On Sunday, rain threatened to wash out the entire weekend. Continuing rain, cool temperatures and "weepers" kept the cars off the track until after 2:30 p.m. Emerson Fittipaldi was the first driver to make a qualifying attempt, as time trials finally got underway at 4:34 p.m.

Fittipaldi set new one and four-lap qualifying records to secure the provisional pole position. Each lap increased in speed. He became the first driver to officially break to 225 mph barrier at Indy.

  • Lap 1 – 39.999 seconds, 225.006 mph (new 1-lap track record)
  • Lap 2 – 39.954 seconds, 225.259 mph (new 1-lap track record)
  • Lap 3 – 39.935 seconds, 225.366 mph (new 1-lap track record)
  • Lap 4 – 39.898 seconds, 225.575 mph (new 1-lap track record)
  • Total – 2:39.786, 225.302 mph (new 4-lap track record)

A hectic, abbreviated qualifying session saw 16 attempts before the track closed at 6 p.m. Rick Mears (224.215 mph) and Bobby Rahal (222.694 mph) tentatively rounded out the front row. The day ended when Rich Vogler wrecked in turn two on his third qualifying lap.

Several drivers including Danny Sullivan, Al Unser Jr., Arie Luyendyk, and A. J. Foyt, were left waiting in line at the 6 o'clock gun. They would have to wait until the following Saturday to have a shot at the pole position. Time trials was scheduled to pick up with the remainder of the pole round on Saturday.

Scott Brayton took to the track for his attempt, but his crew forgot to wave the green flag to start the run. His run was negated, and he lost his opportunity to qualify in the pole position round.

Practice (second week)[edit]

Monday May 14[edit]

Arie Luyendyk, who was not able to qualify yet, was the fastest car of the day at 221.773 mph. Al Unser Jr. concentrated on race day setups instead, and ran a lap of 220.496 mph.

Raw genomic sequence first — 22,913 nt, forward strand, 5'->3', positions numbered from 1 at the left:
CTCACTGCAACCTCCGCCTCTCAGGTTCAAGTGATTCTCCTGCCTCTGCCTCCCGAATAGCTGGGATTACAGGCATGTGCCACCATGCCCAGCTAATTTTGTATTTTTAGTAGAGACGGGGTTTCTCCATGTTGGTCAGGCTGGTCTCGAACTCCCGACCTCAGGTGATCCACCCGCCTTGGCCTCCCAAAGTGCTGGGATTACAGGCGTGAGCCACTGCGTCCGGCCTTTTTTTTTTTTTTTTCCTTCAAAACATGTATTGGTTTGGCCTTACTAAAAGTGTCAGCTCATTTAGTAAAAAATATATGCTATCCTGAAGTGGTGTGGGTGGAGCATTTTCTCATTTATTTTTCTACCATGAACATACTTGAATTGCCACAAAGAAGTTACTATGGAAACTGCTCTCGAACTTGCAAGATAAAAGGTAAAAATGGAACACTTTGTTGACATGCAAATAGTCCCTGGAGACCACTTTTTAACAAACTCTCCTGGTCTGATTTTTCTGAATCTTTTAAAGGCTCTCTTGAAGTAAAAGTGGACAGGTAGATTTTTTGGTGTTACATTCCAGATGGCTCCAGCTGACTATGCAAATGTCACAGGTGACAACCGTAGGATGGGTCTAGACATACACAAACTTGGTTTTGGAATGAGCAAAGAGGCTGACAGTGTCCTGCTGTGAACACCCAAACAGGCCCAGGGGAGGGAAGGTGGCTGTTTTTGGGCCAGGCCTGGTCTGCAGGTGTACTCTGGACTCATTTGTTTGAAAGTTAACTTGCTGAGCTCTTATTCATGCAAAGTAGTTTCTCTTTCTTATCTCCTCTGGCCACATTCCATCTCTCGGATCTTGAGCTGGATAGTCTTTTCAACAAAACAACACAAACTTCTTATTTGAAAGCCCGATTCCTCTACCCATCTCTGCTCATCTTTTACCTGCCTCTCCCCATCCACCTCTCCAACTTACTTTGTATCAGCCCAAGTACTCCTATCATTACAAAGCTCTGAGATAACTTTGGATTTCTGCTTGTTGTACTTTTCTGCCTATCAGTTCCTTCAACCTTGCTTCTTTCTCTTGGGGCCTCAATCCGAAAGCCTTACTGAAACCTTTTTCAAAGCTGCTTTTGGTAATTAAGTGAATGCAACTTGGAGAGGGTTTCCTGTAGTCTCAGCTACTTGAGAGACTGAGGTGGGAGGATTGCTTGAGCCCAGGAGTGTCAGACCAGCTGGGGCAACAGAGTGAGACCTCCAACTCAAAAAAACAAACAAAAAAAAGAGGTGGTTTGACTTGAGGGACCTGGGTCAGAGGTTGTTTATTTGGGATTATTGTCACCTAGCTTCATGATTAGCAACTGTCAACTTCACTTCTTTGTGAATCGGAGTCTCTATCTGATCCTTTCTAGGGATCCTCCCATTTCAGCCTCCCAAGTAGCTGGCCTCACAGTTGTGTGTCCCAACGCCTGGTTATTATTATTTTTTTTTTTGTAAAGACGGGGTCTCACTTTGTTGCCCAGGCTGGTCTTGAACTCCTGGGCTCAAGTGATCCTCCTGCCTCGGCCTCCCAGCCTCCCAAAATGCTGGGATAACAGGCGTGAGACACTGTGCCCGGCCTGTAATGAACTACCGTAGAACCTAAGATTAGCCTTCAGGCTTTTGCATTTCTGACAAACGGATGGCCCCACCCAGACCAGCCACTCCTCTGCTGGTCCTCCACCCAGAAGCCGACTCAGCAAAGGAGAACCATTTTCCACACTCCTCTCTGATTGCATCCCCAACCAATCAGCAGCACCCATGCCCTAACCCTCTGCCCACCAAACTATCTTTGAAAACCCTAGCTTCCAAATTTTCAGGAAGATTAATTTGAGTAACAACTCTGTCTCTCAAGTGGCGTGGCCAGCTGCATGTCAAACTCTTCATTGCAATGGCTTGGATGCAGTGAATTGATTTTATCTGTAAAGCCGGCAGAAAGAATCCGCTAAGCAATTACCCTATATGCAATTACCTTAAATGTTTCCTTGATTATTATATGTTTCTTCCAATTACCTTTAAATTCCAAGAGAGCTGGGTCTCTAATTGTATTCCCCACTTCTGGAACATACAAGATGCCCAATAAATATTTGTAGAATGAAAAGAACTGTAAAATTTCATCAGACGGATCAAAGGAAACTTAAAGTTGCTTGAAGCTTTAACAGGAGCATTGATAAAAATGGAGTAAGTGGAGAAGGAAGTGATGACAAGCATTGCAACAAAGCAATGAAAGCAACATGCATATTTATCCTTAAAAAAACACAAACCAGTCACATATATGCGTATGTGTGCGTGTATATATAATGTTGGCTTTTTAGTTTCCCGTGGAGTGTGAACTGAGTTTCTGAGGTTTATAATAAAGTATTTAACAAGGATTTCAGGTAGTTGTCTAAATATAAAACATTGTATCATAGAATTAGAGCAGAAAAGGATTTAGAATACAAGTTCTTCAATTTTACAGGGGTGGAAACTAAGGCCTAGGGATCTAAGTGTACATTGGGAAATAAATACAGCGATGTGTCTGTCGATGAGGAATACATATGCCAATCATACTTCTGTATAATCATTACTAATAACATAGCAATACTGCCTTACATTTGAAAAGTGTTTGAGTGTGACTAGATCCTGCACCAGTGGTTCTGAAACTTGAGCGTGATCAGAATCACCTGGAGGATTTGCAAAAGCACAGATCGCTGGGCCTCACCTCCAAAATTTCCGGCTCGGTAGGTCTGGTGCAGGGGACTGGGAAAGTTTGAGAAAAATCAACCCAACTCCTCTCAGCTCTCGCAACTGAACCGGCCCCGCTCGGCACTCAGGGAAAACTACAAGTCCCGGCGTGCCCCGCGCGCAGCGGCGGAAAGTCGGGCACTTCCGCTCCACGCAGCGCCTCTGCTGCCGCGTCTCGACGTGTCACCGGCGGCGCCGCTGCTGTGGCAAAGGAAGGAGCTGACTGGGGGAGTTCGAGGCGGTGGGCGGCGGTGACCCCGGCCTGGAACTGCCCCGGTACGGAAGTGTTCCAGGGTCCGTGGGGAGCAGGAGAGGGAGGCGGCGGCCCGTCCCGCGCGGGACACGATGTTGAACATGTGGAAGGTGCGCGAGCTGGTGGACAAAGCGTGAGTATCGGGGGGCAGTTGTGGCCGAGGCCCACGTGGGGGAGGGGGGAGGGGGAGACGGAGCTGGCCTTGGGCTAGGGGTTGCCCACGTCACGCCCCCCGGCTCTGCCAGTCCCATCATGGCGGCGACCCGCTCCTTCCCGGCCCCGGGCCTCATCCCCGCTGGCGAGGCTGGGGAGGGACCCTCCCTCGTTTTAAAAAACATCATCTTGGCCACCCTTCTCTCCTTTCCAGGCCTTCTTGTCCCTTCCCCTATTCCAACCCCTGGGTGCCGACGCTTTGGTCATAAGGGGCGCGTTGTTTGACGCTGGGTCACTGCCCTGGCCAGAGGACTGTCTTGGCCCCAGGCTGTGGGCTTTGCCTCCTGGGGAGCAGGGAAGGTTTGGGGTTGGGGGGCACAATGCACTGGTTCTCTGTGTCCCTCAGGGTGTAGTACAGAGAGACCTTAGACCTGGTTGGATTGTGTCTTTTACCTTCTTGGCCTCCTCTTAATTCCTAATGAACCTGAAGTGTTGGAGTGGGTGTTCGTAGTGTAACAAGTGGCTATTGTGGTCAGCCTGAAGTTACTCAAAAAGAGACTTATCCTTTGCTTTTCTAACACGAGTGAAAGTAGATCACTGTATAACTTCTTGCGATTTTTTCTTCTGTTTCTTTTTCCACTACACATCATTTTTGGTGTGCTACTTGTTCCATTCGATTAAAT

Tuesday May 15[edit]

Practice was rained out.

Wednesday May 16[edit]

Practice was rained out.

Thursday May 17[edit]

Arie Luyendyk again led the speed chart, with a lap of 217.854 mph. Rookie Guido Daccò passed his rookie test, and Salt Walther took to the track for the first time.

Friday May 18[edit]

Al Unser Jr. re-established himself as a threat for the pole position, running a lap of 224.995 mph, the fastest of the day. But before the day was over, he blew his qualifying engine, and the team was forced to install a back-up engine for time trials.

Arie Luyendyk was second-fastest at 223.586 mph, also making him a threat for the front row. Bernard Jourdain wrecked twice in three hours, first in his backup car, then in his primary car, requiring surgery and ending his month.

Time trials (second weekend)[edit]

Pole Day Part 3 – Saturday May 19[edit]

On Saturday May 19, pole qualifying resumed, with 16 cars still eligible for the pole round. Arie Luyendyk (223.304 mph) squeezed onto the front row, bumping Bobby Rahal back to row two. The highly anticipated run by Al Unser Jr. was a disappointment, as he only managed 220.920 mph, putting him in 7th starting position.